‘Be where your feet are.’
‘Live in the moment.’
‘Enjoy the now.’
Ironically, it is perhaps thanks to the popularity of these adages that their ability to promote any sort of philosophical epiphany has faded.
Nevertheless, our capacity to grasp the gravity of this message requires an unprecedented urgency.
Indeed, then considering our lives’ trajectories, we have developed an increased tendency to skim through certain pages, or skip whole chapters all together, deeming what’s written there to be negligible – surely these small, forgettable moments add nothing to the narrative? We hurriedly flick through pages in our haste to get to ‘what really matters.’
I have recently found this phenomenon glaring at me from supermarket shelves, as conspicuous as a tiger amongst tabby cats: it was still October, yet Halloween had been shoved from the spotlight. It was still October, yet the supermarkets had become a Christmas cornucopia. In fact, I was surprised (but by no means disappointed) to find that the music being played was definitively not festive.
Wandering the aisles, however, I got the impression that the elephant in the room was not actually visible, much less ignored: the appearance of tinsel and advent calendars, despite December being two months away, seemed instead to illicit excitement and anticipation.
In our effort to prolong the magical season and rinse as much enjoyment from it as possible, we have fallen victim to a long-sighted mentality, attempting to mould November into part of the holiday period, failing to acknowledge it as a month in its own right. Certainly, bonfire-themed products have received comparatively little airtime in relation to those centred around Christmas, a crystal-clear reflection of the varying significance we have attached to their respective months.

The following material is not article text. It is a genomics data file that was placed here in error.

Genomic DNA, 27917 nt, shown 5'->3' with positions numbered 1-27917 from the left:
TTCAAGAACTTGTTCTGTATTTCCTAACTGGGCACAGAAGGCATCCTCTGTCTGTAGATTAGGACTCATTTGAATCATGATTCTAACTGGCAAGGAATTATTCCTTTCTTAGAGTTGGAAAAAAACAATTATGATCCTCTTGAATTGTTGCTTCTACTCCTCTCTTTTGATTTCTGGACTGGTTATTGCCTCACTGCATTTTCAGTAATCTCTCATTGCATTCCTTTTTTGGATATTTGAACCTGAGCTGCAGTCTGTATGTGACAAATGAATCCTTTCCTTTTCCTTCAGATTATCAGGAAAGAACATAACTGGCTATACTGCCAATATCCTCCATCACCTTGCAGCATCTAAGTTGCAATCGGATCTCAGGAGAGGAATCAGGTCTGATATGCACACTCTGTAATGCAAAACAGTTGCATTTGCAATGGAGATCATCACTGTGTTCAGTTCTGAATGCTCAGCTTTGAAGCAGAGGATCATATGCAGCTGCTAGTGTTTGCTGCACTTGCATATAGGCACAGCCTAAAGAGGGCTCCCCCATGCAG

This phenomenon is further perpetuated by the dominance of social media in daily life: more often than not, our feeds are filled with special occasions and moments of the year which are thought to bare the most significance, such as birthdays, or travels. Though these events are undeniably important, their monopoly over what is posted on social media convinces us that these are the only things that hold any real value in our lives.
On this note, I urge you to reconsider, and read the pages where ‘nothing really happens’ with the same rapture and attention that is given to those which recount major, defining moments. After all, it is the pages describing conversations I have with my friends, my morning cup of tea, and my dog’s ever-wagging tail, that I will never tire of re-reading.
Featured image: by Kevin Malik via Pexels